Slaves to Public Perception
The Awakening by Kate Chopin is a riveting tale following the lives of several Creole individuals living in New Orleans. It focuses on the deception created by a woman, Edna, and the individuals that surround her. Throughout the story, all of the individuals except for Edna are slaves to the perception of the public.
Léonce is the epitome of this ideology. If you pay attention to his actions throughout the book, they are dictated by his outward appearance to his clientele and neighbors. He had sent a large bundle of bonbons and peanuts back to his family when he was away just for this purpose. ...view middle of the document...
A certain ungovernable dread hung about her when in the water, unless there was a hand near by that might reach out and reassure her.” (Chopin, unable to find the page number). He even had a convenient excuse to get inside Edna’s house while still appearing as only a friend, saying he needed tobacco related paraphernalia as he had none on his person at the time. With so much work spent on keeping things low key, when it came time for him to stop seeing Edna it was no surprise that he left her a note to break off the relationship before it was made aware. It may not have been the kindest way of doing it, but it definitely was the most discrete.
Alcee Arobin is another character in this story who some might say cares about what others think of him, only in a different way. He wears high quality clothing in order to keep up a high standard of appearance, and he has also earned himself the reputation for having affairs with many women. Alcee almost made sure of the fact that he is known in a certain way, much like Léonce works towards appearing as benevolent and gentlemanlike as possible. It is alluded to that much of Alcee's gentleman like behavior is all a show, and not actually part of his character as well. "Alcee Arobin's manner was so genuine that it often deceived even himself." (Chopin, unable to fin the page number)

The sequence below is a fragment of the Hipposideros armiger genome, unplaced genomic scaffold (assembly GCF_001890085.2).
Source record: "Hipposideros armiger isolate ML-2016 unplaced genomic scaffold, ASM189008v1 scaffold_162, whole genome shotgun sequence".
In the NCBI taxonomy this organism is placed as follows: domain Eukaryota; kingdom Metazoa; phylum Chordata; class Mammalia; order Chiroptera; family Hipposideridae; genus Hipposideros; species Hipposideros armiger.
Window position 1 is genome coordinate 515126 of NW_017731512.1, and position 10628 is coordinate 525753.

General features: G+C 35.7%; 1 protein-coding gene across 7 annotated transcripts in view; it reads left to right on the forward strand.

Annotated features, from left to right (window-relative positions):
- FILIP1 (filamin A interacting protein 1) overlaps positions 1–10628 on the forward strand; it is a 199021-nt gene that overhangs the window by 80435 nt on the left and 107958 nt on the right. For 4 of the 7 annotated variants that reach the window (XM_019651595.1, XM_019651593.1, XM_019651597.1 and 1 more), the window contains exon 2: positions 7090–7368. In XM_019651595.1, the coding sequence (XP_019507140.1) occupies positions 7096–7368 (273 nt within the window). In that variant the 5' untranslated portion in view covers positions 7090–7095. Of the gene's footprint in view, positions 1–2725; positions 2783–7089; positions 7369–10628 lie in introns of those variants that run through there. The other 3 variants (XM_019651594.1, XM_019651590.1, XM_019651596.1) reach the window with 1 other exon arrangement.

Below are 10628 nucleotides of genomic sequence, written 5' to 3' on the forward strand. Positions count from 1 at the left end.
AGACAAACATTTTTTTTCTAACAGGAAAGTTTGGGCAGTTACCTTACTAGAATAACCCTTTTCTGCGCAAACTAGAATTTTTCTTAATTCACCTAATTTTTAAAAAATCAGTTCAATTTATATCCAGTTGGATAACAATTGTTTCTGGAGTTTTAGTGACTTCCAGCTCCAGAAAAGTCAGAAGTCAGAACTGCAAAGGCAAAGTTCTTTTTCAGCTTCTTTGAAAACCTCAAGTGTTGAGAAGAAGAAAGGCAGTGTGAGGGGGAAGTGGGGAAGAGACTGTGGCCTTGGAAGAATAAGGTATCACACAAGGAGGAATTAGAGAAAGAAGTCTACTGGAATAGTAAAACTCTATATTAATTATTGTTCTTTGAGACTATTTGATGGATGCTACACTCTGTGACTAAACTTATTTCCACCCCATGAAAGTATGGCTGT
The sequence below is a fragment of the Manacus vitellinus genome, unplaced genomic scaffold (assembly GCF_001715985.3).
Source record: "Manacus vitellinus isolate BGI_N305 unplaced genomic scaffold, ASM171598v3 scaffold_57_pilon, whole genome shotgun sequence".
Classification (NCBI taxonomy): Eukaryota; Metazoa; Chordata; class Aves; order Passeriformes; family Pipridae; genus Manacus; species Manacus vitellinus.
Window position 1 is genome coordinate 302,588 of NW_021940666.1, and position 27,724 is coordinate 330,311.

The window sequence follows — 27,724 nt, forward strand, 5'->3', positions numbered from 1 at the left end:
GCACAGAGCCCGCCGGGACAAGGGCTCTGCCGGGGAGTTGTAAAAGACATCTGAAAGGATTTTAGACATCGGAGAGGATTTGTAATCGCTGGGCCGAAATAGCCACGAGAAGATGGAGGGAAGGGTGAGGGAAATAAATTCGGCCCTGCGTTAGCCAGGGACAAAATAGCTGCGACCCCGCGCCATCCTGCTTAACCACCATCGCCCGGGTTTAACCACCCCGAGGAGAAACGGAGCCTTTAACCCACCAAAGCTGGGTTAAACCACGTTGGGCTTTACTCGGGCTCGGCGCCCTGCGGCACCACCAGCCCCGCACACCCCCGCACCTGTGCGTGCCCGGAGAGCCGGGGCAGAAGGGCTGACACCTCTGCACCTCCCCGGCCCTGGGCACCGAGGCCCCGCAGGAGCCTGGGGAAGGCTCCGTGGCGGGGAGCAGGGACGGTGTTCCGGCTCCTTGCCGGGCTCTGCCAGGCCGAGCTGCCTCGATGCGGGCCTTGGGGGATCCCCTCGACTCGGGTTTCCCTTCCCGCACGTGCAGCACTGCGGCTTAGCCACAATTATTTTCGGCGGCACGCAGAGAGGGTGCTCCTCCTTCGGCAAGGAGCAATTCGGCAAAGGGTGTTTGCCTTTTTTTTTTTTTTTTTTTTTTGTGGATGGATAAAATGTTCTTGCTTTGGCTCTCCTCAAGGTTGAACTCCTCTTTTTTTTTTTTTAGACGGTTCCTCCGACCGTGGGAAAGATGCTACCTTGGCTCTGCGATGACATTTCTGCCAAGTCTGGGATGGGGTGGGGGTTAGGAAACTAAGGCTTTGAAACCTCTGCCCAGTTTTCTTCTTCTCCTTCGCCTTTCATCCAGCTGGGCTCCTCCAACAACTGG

Edna, however, does not fit this trend – it is demonstrated through her actions that she does not care so much about what others think as much as she cares about what she herself thinks. It is quickly made aware that she does not care about her children – “He reproached his wife with her inattention, her habitual neglect of the children. If it was not a mother's place to look after children, whose on earth was it?” (Chopin, 12). Edna did not even share the same interest as her husband in providing for her family. At the “open houses” that were held to form connections with wives of wealthy individuals, Edna chose to wear plain, unimpressive clothes – “Mrs. Pontellier did not wear her usual Tuesday reception gown; she was in ordinary house dress.” (Chopin, 129). In fact, Edna did not even care enough to stay for the open house, which was greatly frowned upon by the Creole society....